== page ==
Research & Insights

Destigmatizing Mental Illness

By Wayne Rivera

How people think about the causes of mental illness has an impact on how they treat others with the illness.

People are more likely to stigmatize others who have a mental illness when they think it is caused by genetics rather than the environment, according to a study by psychology scholar Aaron Lee and his colleagues at the University of Wyoming.

The study, published in the May 2013 journal Social Psychiatry and Psychiatric Epidemiology, involved 149 undergraduate students who read a description of symptoms related to depression, bipolar disorder and schizophrenia.

Participants were then divided into two groups. One group read a message that attributed mental illness to genetics, and the other read a message that described mental illness as a result of the environment, such as describing schizophrenia as a consequence of a stressful situations.

After, they responded to a series of questions to measure their beliefs about mental illness including what they believed to be the cause, how willing they were to interact with people who suffered from the illness, how dangerous they believed people with mental illness were and how empathetic they felt.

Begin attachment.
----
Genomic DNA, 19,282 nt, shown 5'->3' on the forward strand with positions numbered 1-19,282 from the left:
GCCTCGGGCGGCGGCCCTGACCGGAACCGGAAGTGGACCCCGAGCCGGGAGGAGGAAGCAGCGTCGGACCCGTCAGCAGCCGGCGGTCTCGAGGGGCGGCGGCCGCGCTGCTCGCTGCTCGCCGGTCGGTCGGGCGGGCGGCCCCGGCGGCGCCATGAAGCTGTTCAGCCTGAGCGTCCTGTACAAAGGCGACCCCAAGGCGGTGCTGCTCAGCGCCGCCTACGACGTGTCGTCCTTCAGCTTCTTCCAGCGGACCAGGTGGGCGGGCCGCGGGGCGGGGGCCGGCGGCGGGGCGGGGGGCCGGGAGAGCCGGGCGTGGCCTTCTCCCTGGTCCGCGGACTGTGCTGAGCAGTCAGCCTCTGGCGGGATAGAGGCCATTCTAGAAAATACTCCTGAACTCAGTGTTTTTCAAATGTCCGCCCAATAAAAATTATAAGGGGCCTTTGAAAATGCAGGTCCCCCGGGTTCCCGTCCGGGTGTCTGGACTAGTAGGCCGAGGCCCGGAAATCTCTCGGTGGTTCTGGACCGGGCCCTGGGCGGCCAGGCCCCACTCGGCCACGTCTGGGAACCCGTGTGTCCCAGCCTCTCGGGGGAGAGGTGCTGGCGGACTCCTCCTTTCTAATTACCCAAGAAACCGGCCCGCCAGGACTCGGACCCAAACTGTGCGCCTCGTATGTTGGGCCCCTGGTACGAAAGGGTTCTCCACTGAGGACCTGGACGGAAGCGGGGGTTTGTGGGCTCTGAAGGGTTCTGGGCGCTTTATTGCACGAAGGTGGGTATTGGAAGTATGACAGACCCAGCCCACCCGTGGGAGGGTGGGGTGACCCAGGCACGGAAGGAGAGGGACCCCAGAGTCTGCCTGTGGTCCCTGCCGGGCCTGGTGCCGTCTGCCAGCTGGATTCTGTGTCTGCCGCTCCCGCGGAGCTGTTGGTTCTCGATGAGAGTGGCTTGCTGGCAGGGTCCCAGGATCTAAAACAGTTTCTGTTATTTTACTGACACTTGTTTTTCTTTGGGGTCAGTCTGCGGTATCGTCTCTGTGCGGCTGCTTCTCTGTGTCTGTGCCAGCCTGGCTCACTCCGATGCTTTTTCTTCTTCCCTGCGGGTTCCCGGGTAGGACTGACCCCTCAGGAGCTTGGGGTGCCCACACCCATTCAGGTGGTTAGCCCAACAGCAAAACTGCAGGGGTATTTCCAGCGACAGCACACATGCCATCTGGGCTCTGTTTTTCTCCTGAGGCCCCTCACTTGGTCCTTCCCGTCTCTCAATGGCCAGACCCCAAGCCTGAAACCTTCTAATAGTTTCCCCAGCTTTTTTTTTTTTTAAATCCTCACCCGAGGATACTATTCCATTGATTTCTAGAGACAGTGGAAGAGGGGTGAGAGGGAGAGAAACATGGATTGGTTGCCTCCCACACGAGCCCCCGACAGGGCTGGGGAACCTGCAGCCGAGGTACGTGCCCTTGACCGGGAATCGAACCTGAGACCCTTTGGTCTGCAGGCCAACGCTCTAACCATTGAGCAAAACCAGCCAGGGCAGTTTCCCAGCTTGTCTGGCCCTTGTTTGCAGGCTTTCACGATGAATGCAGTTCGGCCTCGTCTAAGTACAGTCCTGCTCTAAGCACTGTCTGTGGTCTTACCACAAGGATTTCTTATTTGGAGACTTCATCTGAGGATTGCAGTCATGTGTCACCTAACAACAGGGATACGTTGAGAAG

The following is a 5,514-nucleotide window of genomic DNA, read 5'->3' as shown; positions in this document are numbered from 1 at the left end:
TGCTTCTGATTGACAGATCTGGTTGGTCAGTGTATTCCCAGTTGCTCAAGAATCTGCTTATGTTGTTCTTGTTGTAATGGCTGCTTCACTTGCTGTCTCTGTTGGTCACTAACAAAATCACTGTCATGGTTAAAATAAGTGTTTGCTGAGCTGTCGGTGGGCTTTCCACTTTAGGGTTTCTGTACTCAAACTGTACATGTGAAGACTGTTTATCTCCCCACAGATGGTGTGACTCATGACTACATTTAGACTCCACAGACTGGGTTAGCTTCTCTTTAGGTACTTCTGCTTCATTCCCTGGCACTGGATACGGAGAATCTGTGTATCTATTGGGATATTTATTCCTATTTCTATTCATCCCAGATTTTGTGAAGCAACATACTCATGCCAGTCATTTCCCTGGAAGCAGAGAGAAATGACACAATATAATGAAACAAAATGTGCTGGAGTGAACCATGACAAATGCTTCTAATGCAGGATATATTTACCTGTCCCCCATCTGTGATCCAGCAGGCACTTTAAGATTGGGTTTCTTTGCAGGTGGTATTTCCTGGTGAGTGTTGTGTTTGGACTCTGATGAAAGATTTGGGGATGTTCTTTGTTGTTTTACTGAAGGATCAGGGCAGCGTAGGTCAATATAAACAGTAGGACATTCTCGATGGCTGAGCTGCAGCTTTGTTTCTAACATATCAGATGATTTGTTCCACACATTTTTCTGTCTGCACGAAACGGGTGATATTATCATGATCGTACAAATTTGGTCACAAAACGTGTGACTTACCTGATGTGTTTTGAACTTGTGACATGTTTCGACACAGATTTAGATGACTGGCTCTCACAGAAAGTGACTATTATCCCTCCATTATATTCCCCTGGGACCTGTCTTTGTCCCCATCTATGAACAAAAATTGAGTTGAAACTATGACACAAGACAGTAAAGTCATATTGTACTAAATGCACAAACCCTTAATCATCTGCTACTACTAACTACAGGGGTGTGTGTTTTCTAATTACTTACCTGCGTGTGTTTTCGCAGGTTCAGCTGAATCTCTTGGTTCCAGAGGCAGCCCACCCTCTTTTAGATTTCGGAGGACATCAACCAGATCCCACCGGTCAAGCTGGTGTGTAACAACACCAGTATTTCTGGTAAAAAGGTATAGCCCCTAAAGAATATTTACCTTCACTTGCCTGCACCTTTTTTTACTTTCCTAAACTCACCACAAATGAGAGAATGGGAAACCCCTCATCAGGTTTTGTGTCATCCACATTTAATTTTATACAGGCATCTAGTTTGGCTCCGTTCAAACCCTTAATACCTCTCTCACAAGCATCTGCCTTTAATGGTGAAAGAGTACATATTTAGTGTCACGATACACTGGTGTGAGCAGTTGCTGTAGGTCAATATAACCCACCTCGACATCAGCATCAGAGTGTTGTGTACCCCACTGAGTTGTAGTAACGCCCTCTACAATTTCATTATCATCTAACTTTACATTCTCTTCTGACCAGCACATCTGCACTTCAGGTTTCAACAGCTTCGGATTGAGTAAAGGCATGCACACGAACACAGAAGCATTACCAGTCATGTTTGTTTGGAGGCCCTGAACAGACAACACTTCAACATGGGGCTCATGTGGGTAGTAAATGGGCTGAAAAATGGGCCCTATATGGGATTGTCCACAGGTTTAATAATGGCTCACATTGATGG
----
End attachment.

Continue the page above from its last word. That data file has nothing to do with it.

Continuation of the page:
The students were then presented a volunteer opportunity involving contact with people suffering from mental illness to measure the participants’ willingness to help people with mental illness.

Participants who believed that people suffering from mental illness were dangerous were less likely to want to interact with or help them.

“Compared to environmental attributions, genetic attributions lead to greater perceptions of dangerousness, which are in turn associated with greater desire for social distance from a person with schizophrenia,” the researchers said.

To help people with mental illness, the researchers suggests efforts should focus on reducing perceptions of the illness as dangerous and use language that minimizes a desire to create distance.


Social Psychiatry and Psychiatric Epidemiology

Aaron A. Lee, Sean M. Laurent, Thomas L. Wykes, Katherine A. Kitchen Andren , Katelynn A. Bourassa, Christine L. McKibbin, University of Wyoming

Wayne Rivera is a frankology contributor and student in the Department of Sociology and Criminology at the University of Florida.

Posted: March 21, 2016
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